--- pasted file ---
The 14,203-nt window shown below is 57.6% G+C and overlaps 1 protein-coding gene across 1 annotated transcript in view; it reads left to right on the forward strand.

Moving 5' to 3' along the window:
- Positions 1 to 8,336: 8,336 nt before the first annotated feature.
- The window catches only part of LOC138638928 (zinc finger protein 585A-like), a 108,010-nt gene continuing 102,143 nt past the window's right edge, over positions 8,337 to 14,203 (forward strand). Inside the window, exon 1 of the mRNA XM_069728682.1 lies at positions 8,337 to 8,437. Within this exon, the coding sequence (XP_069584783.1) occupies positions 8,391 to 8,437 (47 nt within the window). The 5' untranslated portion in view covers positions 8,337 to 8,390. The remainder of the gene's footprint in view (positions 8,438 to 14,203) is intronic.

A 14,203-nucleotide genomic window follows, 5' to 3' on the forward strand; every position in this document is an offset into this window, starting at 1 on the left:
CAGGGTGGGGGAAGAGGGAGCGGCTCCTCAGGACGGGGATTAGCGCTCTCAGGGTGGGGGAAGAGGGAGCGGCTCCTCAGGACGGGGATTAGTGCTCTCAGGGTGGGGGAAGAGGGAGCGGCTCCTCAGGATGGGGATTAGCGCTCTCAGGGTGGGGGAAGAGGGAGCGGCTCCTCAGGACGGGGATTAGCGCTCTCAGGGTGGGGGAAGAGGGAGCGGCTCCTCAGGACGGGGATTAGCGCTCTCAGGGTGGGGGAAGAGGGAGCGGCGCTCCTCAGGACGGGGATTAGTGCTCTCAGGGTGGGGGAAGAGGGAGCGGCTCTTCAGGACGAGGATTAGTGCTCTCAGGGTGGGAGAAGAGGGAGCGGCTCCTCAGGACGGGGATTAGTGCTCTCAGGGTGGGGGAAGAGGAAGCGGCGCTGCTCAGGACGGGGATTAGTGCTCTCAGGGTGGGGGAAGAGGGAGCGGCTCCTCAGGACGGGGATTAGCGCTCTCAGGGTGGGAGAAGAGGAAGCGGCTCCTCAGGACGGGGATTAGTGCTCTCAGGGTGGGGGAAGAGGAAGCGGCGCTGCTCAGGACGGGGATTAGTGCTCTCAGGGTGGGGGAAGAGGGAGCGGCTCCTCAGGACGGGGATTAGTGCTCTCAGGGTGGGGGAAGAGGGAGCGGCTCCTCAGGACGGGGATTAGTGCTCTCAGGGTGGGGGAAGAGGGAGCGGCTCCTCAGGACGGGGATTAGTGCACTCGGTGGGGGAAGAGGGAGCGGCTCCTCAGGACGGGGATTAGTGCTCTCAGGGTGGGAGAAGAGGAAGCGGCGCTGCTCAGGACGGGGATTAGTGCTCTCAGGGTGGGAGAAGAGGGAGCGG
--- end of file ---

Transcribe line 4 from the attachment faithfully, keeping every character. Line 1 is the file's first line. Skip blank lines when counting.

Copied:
- The window catches only part of LOC138638928 (zinc finger protein 585A-like), a 108,010-nt gene continuing 102,143 nt past the window's right edge, over positions 8,337 to 14,203 (forward strand). Inside the window, exon 1 of the mRNA XM_069728682.1 lies at positions 8,337 to 8,437. Within this exon, the coding sequence (XP_069584783.1) occupies positions 8,391 to 8,437 (47 nt within the window). The 5' untranslated portion in view covers positions 8,337 to 8,390. The remainder of the gene's footprint in view (positions 8,438 to 14,203) is intronic.